Earl is an LA-born actor/improviser that wants desperately to be loved. Hah, not really. He'll eat all your leftovers if you're not careful. He's done it before. Tweets at @earl_baylon. Earl Baylons at earlbaylon.com. Tumblrs at Nerdoholic.


“It’s about the triumph of intellect and romance over brute force and cynicism.” – Craig Ferguson on Doctor Who

This quotation was embossed in gold on the first ribbon I ever received at the very first Doctor Who convention I ever attended: Gallifrey One, 2013. Being relatively new to the fandom, I hadn’t heard this quote before, and it wasn’t until a month or so after Gallifrey that I learned it was part of a musical tribute to Doctor Who, performed by Craig Ferguson on his talk show, back in 2010. It didn’t really matter where the quote was from, however. What really mattered was that my feelings about the show had never before been expressed so concisely, so poignantly. I had found a sort of Doctor Who mantra. Still, no assertion was ever hurt by greater expounding. And so, we shall do that here; expound upon the feelings contained in that line of song, and hopefully help you, the reader, garner some greater understanding of why this show seems to matter to so many.

This has nothing to do with why I enjoy the show.

A couple years ago, Doctor Who, Series 6 (that’s what they call “seasons” across the pond) was about to be unleashed upon its fandom. It was in that pocket of time that Agent Justin, himself, introduced me to the show, beginning with “Eleventh Hour,” the Series 5 premiere. Odd place to start, you might say. Honestly, I thought it was good a place as any. My general sci-fi knowledge told me that the Doctor was a time-traveling, regenerating alien, hundreds of years old. Also, I had jumped on at a new milestone in the show, with a new Doctor in Matt Smith, a new companion in Karen Gillan, and a new showrunner in Steven Moffat. At the end of the episode, I was hooked. I made my way through series 5 and 6, then decided to go back to the beginning of the 9th Doctor’s stint and make my way through until I was all caught up. When I had finally finished, I, with all certainty, had become a bonafide, solidified, irreversible fan of the Doctor, forever and ever, amen.

So, Earl… What’s so special about it? Well, I’m glad you asked.

First of all, there’s the reason that started this: Doctor Who is about the triumph of intellect and romance over brute force and cynicism. Restated, this might say, “Doctor Who is celebrates idealism over realism.” Now, I’m not saying that being a realist is a bad thing, I tend to be one in certain situations – but don’t we get enough of that as it is? I feel like we’re constantly being told about the current state of the world, and how everything is messed up, every day – through the news, reality television, even through the mouths of our families and friends. Now, I admit, I tend towards idealism. Some would say, to the point of fault. I’m the guy that believes the unbelievably perfect stories we watch unfold on the silver screen had to be inspired by a real-life counterpart. I believe in the cheesy sayings like “You just have to believe in yourself,” or “to thine own self be true.” Just because they don’t apply in 100% of cases doesn’t mean they should completely discounted. I believe in basic human goodness.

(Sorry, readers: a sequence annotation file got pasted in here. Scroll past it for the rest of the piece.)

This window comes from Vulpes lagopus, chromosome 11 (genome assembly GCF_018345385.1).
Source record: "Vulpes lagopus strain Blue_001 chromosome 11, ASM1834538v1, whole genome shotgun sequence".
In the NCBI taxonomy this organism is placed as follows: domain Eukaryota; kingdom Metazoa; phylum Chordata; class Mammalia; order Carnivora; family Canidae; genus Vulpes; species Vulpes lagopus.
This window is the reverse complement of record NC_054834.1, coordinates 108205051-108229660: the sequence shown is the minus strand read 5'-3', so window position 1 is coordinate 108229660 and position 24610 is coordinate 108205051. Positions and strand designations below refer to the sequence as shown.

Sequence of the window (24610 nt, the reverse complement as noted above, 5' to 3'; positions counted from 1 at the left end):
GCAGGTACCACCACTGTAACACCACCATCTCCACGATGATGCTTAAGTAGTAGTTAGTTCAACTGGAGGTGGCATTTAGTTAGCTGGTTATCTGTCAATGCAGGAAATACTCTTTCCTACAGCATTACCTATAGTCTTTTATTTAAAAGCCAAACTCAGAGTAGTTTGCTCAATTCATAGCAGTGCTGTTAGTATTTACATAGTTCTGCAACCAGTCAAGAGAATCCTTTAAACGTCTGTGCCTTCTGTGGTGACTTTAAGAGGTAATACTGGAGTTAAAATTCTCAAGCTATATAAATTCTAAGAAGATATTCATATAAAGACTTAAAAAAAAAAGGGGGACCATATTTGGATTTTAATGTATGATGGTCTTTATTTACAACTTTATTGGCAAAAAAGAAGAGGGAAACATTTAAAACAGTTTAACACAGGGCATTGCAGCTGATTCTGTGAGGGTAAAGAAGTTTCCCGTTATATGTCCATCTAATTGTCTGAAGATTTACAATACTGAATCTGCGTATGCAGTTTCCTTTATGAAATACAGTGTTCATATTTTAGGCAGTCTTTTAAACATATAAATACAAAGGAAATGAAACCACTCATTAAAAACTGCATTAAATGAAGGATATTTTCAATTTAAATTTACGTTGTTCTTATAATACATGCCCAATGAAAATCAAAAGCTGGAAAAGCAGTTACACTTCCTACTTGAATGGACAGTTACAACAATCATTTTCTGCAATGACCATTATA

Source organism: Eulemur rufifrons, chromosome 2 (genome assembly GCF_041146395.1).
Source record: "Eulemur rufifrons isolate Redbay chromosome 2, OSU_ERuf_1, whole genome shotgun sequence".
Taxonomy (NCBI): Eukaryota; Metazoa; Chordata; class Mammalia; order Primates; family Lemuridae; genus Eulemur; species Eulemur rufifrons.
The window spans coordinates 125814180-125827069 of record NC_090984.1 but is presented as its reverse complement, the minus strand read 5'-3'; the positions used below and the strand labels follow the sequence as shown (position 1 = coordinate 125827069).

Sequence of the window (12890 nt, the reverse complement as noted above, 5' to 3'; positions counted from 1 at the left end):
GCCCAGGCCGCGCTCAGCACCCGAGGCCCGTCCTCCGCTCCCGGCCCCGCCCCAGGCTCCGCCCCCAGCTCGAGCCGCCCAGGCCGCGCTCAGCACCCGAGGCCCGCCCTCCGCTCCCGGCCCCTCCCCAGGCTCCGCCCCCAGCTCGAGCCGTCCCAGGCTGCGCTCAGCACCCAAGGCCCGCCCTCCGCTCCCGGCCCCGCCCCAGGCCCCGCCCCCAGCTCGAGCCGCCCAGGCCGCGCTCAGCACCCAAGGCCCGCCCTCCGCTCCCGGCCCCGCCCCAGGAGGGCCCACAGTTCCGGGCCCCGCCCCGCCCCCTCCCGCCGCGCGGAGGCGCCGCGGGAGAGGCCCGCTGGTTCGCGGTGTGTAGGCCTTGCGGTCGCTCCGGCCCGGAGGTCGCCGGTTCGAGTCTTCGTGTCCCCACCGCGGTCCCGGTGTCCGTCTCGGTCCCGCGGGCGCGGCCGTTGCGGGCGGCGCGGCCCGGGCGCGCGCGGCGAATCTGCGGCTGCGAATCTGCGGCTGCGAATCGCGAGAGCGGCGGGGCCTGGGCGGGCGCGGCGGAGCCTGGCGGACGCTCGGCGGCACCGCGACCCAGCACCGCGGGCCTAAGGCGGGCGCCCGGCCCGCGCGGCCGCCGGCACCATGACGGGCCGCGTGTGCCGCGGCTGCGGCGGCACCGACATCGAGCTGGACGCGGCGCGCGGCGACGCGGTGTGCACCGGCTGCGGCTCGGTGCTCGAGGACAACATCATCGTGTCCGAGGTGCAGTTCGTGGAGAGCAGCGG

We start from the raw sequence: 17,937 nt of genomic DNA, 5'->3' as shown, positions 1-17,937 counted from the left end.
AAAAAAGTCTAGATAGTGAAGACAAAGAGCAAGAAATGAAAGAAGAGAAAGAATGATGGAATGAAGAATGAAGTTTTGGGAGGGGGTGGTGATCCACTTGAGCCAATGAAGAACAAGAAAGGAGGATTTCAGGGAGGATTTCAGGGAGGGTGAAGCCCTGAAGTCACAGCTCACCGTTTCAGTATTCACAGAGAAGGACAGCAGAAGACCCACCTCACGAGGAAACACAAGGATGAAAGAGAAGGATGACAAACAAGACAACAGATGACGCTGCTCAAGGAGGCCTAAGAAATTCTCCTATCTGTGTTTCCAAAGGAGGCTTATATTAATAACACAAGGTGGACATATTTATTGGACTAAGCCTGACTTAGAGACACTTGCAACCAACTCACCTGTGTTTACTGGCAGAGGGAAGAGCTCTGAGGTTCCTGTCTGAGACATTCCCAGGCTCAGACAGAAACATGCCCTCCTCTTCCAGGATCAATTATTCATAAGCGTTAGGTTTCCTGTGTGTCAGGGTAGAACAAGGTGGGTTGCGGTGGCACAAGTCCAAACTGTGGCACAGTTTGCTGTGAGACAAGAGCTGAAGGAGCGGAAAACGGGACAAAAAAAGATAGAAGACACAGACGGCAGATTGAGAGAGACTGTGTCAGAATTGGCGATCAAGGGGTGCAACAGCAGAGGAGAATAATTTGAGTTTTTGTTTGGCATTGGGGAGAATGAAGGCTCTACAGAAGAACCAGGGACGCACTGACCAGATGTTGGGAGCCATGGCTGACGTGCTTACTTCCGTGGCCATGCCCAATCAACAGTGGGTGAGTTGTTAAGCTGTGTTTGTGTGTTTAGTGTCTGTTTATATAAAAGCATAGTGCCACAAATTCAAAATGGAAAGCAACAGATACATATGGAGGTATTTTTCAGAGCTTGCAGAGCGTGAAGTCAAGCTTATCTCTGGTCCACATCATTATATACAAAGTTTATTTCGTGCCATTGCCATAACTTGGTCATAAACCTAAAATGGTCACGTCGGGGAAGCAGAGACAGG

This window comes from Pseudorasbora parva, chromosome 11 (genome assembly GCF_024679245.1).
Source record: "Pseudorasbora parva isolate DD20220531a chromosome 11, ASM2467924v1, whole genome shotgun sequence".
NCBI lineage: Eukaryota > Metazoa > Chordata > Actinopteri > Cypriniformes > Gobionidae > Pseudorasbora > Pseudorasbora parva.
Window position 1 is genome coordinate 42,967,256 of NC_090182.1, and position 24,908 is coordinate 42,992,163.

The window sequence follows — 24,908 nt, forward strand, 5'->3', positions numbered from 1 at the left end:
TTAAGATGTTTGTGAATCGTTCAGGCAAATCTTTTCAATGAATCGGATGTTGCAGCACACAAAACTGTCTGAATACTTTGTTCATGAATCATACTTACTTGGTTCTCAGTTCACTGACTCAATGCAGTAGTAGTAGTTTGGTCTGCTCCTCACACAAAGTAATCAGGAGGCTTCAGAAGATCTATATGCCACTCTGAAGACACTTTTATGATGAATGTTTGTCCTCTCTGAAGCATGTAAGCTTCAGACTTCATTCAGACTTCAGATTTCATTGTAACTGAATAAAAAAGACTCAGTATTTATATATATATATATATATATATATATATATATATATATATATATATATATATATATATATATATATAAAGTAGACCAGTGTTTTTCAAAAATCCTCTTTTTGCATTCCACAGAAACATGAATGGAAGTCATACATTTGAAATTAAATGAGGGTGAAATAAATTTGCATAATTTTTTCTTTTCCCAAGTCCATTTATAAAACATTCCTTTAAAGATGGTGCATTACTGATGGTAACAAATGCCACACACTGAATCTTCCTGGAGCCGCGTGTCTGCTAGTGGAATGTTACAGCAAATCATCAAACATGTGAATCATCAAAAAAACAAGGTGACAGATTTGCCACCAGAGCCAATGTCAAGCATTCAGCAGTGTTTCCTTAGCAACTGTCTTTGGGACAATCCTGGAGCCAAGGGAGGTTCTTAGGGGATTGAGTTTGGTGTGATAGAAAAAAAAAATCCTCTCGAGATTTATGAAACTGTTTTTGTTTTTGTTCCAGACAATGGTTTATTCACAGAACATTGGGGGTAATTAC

This too, holds no bearing on my enjoyment of Doctor Who.

I think Doctor Who exemplifies this spirit, it celebrates idealism. It’s about the best that humans can be in the face of adversity. It’s about the dizzying heights we can aspire to if only we allow ourselves. We see this in the companions time and time again. They’re usually people caught in the trap of the everyday, who believe, however deep down, that there is more than the life they are currently living. And when they are given the chance to step outside that everyday, they take it, and are rewarded to the nth degree. Sometimes they don’t end up in the most ideal of situations, but some might say that’s a worthwhile price to pay for experiencing all that has been and all that ever will be.

The Doctor, himself, is an ideal. He is a being, a millennium old, that has lived through the infinity of time and space. He has seen more “evil” in his long life than we can possibly comprehend. Arguably, he’s has seen a comparable amount of “good” as well. The magic lies in the fact that despite all he’s seen, he still focuses on the good. He’s still out there, helping, changing, fixing, saving. Even in the face of seemingly insurmountable odds, he is stalwart. Yes, he can and has been broken, and has retreated into solitude, but he never stays there for too long. He sees and admonishes the flaws in humankind, but still chooses human companions if simply for their fearlesses and curiosity. Well, and the fact that he, once again, gets to look at the universe through their innocent eyes.

That’s enough for today I’ll let that marinate with y’all. To be continued sometime in the next week!

DISCLAIMER: Captions to images in this post may have been completely facetious.


Leave a Reply

Your email address will not be published. Required fields are marked *